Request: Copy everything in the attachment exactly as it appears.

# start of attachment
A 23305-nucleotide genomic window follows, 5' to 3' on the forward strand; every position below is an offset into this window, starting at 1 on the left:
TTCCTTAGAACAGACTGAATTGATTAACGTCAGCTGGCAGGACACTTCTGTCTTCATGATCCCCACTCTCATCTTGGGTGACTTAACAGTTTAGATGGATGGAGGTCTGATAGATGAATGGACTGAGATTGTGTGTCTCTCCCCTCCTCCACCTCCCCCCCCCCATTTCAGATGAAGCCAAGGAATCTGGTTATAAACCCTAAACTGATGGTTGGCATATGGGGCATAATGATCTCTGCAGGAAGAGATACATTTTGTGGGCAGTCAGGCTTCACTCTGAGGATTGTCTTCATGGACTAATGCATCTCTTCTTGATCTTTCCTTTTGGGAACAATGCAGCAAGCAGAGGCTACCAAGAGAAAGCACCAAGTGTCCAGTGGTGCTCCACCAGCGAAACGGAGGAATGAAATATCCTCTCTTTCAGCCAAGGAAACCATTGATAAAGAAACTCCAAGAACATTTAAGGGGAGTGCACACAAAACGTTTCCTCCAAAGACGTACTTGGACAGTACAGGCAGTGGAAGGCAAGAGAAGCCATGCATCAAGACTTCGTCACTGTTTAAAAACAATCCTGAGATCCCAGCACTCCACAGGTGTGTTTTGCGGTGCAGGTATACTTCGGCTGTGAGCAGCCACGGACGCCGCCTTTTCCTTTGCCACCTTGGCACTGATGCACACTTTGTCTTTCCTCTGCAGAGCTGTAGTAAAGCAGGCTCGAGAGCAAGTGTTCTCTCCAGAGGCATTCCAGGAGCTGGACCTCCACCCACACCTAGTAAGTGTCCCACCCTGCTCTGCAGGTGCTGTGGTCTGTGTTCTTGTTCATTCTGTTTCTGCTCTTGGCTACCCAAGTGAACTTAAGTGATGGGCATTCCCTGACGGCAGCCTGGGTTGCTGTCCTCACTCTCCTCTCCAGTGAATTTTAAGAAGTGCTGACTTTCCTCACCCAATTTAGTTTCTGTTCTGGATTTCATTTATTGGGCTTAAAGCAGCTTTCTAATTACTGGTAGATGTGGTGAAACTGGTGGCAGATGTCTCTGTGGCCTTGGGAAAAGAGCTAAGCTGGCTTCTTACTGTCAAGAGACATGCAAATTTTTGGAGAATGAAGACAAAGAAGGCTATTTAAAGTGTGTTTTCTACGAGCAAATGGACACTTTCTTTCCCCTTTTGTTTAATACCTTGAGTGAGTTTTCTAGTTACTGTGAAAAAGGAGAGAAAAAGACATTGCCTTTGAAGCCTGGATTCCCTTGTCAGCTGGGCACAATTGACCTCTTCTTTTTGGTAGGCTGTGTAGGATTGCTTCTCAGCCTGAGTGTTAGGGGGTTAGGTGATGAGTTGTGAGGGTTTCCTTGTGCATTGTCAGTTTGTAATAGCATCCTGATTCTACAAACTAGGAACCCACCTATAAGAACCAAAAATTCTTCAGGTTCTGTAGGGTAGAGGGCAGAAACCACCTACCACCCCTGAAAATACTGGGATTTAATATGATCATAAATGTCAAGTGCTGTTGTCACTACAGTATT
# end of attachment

A 23305-nucleotide genomic window follows, 5' to 3' on the forward strand; every position below is an offset into this window, starting at 1 on the left:
TTCCTTAGAACAGACTGAATTGATTAACGTCAGCTGGCAGGACACTTCTGTCTTCATGATCCCCACTCTCATCTTGGGTGACTTAACAGTTTAGATGGATGGAGGTCTGATAGATGAATGGACTGAGATTGTGTGTCTCTCCCCTCCTCCACCTCCCCCCCCCCATTTCAGATGAAGCCAAGGAATCTGGTTATAAACCCTAAACTGATGGTTGGCATATGGGGCATAATGATCTCTGCAGGAAGAGATACATTTTGTGGGCAGTCAGGCTTCACTCTGAGGATTGTCTTCATGGACTAATGCATCTCTTCTTGATCTTTCCTTTTGGGAACAATGCAGCAAGCAGAGGCTACCAAGAGAAAGCACCAAGTGTCCAGTGGTGCTCCACCAGCGAAACGGAGGAATGAAATATCCTCTCTTTCAGCCAAGGAAACCATTGATAAAGAAACTCCAAGAACATTTAAGGGGAGTGCACACAAAACGTTTCCTCCAAAGACGTACTTGGACAGTACAGGCAGTGGAAGGCAAGAGAAGCCATGCATCAAGACTTCGTCACTGTTTAAAAACAATCCTGAGATCCCAGCACTCCACAGGTGTGTTTTGCGGTGCAGGTATACTTCGGCTGTGAGCAGCCACGGACGCCGCCTTTTCCTTTGCCACCTTGGCACTGATGCACACTTTGTCTTTCCTCTGCAGAGCTGTAGTAAAGCAGGCTCGAGAGCAAGTGTTCTCTCCAGAGGCATTCCAGGAGCTGGACCTCCACCCACACCTAGTAAGTGTCCCACCCTGCTCTGCAGGTGCTGTGGTCTGTGTTCTTGTTCATTCTGTTTCTGCTCTTGGCTACCCAAGTGAACTTAAGTGATGGGCATTCCCTGACGGCAGCCTGGGTTGCTGTCCTCACTCTCCTCTCCAGTGAATTTTAAGAAGTGCTGACTTTCCTCACCCAATTTAGTTTCTGTTCTGGATTTCATTTATTGGGCTTAAAGCAGCTTTCTAATTACTGGTAGATGTGGTGAAACTGGTGGCAGATGTCTCTGTGGCCTTGGGAAAAGAGCTAAGCTGGCTTCTTACTGTCAAGAGACATGCAAATTTTTGGAGAATGAAGACAAAGAAGGCTATTTAAAGTGTGTTTTCTACGAGCAAATGGACACTTTCTTTCCCCTTTTGTTTAATACCTTGAGTGAGTTTTCTAGTTACTGTGAAAAAGGAGAGAAAAAGACATTGCCTTTGAAGCCTGGATTCCCTTGTCAGCTGGGCACAATTGACCTCTTCTTTTTGGTAGGCTGTGTAGGATTGCTTCTCAGCCTGAGTGTTAGGGGGTTAGGTGATGAGTTGTGAGGGTTTCCTTGTGCATTGTCAGTTTGTAATAGCATCCTGATTCTACAAACTAGGAACCCACCTATAAGAACCAAAAATTCTTCAGGTTCTGTAGGGTAGAGGGCAGAAACCACCTACCACCCCTGAAAATACTGGGATTTAATATGATCATAAATGTCAAGTGCTGTTGTCACTACAGTATT